Cash management accounts are offered by online brokerages and online investment platforms. You can also find them at traditional banks as well. The funds that are deposited into this account with an online brokerage will normally get you a better interest rate than at your local bank.
Specialty Savings Account
This type of savings account is targeted toward people who have particular savings goals instead of just having an account to save the money that you don’t plan on using. These accounts are also targeted towards a subsection of people rather than goals. Different special savings accounts can be found at online banks and traditional banks alike.
Some of the types of specialty saving accounts include:
- Traditional and Roth Individual Retirement Accounts
- Student savings accounts
- Kids’ savings accounts and many more
If you have a specific reason for saving money, opening a specialty savings account may make sense. Just bear in mind that there may be limitations on when and how you might withdraw your cash in the future.
Although opening a savings account at your bank may seem safe and easy, there are some drawbacks. With an individual saving money in an account they miss out on larger interest rates of return that come from a high-yield savings account or certificate of deposit (CD).
You can open a savings account at most banks, credit unions, and online banks. The process is usually pretty straightforward: you'll need to provide some personal information and deposit money into the account. Once your account is open, you can start saving!
For deposits made in an FDIC bank or an NCUA credit union, your funds are protected up to $250,000 per depositor, per FDIC-insured bank, and ownership category. If you happen to have more than one checking account at the same institution, then your deposit is insured for up to $500,000.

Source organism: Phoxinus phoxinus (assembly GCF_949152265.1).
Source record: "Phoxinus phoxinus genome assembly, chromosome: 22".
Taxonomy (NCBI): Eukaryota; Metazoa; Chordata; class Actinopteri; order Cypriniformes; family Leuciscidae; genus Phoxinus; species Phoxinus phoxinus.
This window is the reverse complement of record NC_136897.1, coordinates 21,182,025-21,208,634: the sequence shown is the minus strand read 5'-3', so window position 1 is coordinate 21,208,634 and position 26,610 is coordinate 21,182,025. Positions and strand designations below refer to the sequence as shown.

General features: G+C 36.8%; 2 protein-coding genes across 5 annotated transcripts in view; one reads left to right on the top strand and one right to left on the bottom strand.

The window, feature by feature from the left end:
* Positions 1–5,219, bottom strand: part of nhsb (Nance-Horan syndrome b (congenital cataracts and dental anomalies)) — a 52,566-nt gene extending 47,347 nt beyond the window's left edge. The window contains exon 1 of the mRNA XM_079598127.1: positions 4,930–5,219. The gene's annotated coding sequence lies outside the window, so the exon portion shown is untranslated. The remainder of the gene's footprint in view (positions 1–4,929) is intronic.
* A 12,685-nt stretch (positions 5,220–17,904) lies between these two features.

The answer to this question depends on the type of savings account you have and the country in which you reside. In general, though, most savings accounts are subject to taxation. However, in the UK, you do not pay tax on your savings interest if you're on a low income.
Most savings accounts are paid interest monthly, but some may be more or less frequent. When interest is paid, the bank calculates how much you've earned based on the account's balance and the account's annual percentage yield (APY). The APY is important because it tells you how much interest you'll earn over a year. Once the bank has calculated your interest, they'll add it to your account balance.
An expected profit rate is the percentage of return that a business owner anticipates earning on their investment. This figure is important when making decisions about how to allocate resources and set goals. The expected profit rate can be calculated by subtracting the total costs from the total revenue, then dividing by the total revenue
‘Gross’ interest is the interest you earn on your savings before tax is deducted. ‘Net’ interest is the interest you earn on your savings after tax has been deducted. The main difference between the two is that gross interest is taxable, while net interest is not.
A high-yield savings account is a great way to boost the interest you're earning on your savings. With a higher interest rate, you'll earn more money on your savings over time. Plus, a high-yield savings account can help you reach your savings goals faster.
No matter what your savings goals are, there’s a savings account that can help you get there. Decide what you want to save for, then research and compare the best savings accounts until you find the right fit. Once you’ve opened your account, make sure to monitor your progress and adjust your plan as needed. With a little effort and planning, you can reach your savings goals in no time.